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Averyt: Vacation Time

07/31/12 7:55AM By Anne Averyt
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(Host) South Burlington poet and commentator Anne Averyt enjoys her friends’ vacation - when she can harvest their gardens and renew her connection to the land, present and past.

(Averyt) It’s vacation time again for my friends of the many acre gardens, and I’ve been left in charge. The blueberries are bursting, there’s kale and chard in abundance. I’ve just picked the first corn of the season, and the summer squash and zucchini are a feast in yellow and green. Above it all preside the sunflowers, golden and majestic; and the sweet scent of phlox fills the air. Mid-summer magic at the many acre farm.

When I’ve finished for the evening, I share the back porch with Shady, the farm dog. I look out over the fields toward Mt. Mansfield and the Greens, which loom and slope on the horizon. It feels good to share the evening with the land. There’s something very special about looking off into the distance and not into your neighbor’s kitchen.

For several years before we moved to Vermont, our family owned seven acres of meadow and woodland in rural Maryland. On weekends we’d flee the overcrowding of Washington, D.C. and escape to our fantasy land abutting the Potomac River. We’d explore overgrown paths and pick wild berries. From a rise on the land you could sit and watch turkey buzzards glide in effortless flight. The air smelled fresh, and you could see for miles.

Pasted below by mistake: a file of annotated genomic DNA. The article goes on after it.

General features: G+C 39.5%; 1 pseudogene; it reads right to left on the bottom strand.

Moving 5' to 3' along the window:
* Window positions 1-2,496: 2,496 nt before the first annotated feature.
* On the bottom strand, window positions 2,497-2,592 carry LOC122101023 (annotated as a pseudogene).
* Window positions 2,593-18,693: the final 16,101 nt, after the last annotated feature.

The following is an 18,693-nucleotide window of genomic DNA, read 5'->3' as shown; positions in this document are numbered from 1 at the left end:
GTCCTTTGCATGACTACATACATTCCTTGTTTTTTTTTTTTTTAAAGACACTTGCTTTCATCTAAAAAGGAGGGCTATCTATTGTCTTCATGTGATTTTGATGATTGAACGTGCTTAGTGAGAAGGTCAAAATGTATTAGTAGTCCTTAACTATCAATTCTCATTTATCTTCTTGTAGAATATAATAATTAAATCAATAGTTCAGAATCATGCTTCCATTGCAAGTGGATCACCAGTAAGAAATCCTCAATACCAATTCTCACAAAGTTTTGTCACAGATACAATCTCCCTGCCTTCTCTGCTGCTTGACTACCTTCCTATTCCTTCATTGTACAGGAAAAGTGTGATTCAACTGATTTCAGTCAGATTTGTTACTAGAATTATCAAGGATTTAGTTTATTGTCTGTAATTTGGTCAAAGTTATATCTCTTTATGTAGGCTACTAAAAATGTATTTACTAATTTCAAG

When we first moved to Vermont, our Shelburne house was on the edge of wooded land that was the frontier of exploration for our nine year old twin sons and Petie, their beagle. As they grew older, weekends and summer vacations took them further afield – backpacking on the Long Trail or camping – only at primitive sites, of course.

As a city kid from Philadelphia , I remember how excited I was to visit my grandparents’ summer cottage in rural upstate Pennsylvania. There, water gushed from a pump not a faucet, and the neighbors’ cows would stroll up to the windows of the dining room. The bathroom was a wooden outhouse, and we kids gathered rocks to dam up a small field stream so we could swim in knee-deep water. The cottage sat on a dirt road that seemed to go nowhere, but for us it led to a truly a magic kingdom.

I realize that my happiest memories are tied to open land, the freedom of the uninhabited, where the only entertainment is the serenade of bullfrogs and the monotonous song of cicadas. Safely away from city streets, I treasure the solace of country living.

I still love museums, theaters, restaurants and the night life of the city – but what truly feeds me is the land; and right now, as I tend my friends’ gardens, I feed both body and soul.

I’m really beginning to cherish my friends’ vacations – a time when I can partake of their bounty, walk the realm with Shady the dog and pretend I am lord of the manor.
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